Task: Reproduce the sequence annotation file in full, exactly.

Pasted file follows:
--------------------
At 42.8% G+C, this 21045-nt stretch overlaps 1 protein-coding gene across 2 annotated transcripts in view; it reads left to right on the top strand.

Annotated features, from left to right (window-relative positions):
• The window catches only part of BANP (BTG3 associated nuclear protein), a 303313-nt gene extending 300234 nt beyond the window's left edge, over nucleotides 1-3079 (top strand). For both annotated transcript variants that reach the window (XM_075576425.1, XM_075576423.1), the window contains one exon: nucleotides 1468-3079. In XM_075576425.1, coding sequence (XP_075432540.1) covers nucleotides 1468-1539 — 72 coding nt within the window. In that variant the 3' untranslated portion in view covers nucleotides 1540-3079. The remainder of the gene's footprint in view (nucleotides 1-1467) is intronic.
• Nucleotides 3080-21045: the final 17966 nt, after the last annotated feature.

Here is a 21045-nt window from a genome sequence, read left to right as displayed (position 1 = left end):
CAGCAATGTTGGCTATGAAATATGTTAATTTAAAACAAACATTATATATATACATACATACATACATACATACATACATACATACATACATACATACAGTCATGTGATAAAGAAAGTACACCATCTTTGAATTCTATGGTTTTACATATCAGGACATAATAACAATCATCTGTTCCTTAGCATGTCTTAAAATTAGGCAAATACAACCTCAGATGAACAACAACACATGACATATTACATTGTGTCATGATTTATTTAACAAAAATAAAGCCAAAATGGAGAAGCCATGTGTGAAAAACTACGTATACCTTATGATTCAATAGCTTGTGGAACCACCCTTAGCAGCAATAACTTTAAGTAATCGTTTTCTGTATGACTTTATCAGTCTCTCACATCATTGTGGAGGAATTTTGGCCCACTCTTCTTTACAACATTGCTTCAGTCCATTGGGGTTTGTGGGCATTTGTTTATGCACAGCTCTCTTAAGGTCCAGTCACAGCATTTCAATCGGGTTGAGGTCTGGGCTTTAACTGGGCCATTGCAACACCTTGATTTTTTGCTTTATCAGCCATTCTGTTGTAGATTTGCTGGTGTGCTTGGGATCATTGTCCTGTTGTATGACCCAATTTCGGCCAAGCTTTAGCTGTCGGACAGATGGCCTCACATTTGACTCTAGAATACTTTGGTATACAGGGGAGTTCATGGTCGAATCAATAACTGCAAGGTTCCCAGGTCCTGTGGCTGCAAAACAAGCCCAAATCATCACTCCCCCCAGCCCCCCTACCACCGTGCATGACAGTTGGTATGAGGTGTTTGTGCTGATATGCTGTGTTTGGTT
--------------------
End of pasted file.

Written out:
At 42.8% G+C, this 21045-nt stretch overlaps 1 protein-coding gene across 2 annotated transcripts in view; it reads left to right on the top strand.

Annotated features, from left to right (window-relative positions):
• The window catches only part of BANP (BTG3 associated nuclear protein), a 303313-nt gene extending 300234 nt beyond the window's left edge, over nucleotides 1-3079 (top strand). For both annotated transcript variants that reach the window (XM_075576425.1, XM_075576423.1), the window contains one exon: nucleotides 1468-3079. In XM_075576425.1, coding sequence (XP_075432540.1) covers nucleotides 1468-1539 — 72 coding nt within the window. In that variant the 3' untranslated portion in view covers nucleotides 1540-3079. The remainder of the gene's footprint in view (nucleotides 1-1467) is intronic.
• Nucleotides 3080-21045: the final 17966 nt, after the last annotated feature.

Here is a 21045-nt window from a genome sequence, read left to right as displayed (position 1 = left end):
CAGCAATGTTGGCTATGAAATATGTTAATTTAAAACAAACATTATATATATACATACATACATACATACATACATACATACATACATACATACATACAGTCATGTGATAAAGAAAGTACACCATCTTTGAATTCTATGGTTTTACATATCAGGACATAATAACAATCATCTGTTCCTTAGCATGTCTTAAAATTAGGCAAATACAACCTCAGATGAACAACAACACATGACATATTACATTGTGTCATGATTTATTTAACAAAAATAAAGCCAAAATGGAGAAGCCATGTGTGAAAAACTACGTATACCTTATGATTCAATAGCTTGTGGAACCACCCTTAGCAGCAATAACTTTAAGTAATCGTTTTCTGTATGACTTTATCAGTCTCTCACATCATTGTGGAGGAATTTTGGCCCACTCTTCTTTACAACATTGCTTCAGTCCATTGGGGTTTGTGGGCATTTGTTTATGCACAGCTCTCTTAAGGTCCAGTCACAGCATTTCAATCGGGTTGAGGTCTGGGCTTTAACTGGGCCATTGCAACACCTTGATTTTTTGCTTTATCAGCCATTCTGTTGTAGATTTGCTGGTGTGCTTGGGATCATTGTCCTGTTGTATGACCCAATTTCGGCCAAGCTTTAGCTGTCGGACAGATGGCCTCACATTTGACTCTAGAATACTTTGGTATACAGGGGAGTTCATGGTCGAATCAATAACTGCAAGGTTCCCAGGTCCTGTGGCTGCAAAACAAGCCCAAATCATCACTCCCCCCAGCCCCCCTACCACCGTGCATGACAGTTGGTATGAGGTGTTTGTGCTGATATGCTGTGTTTGGTT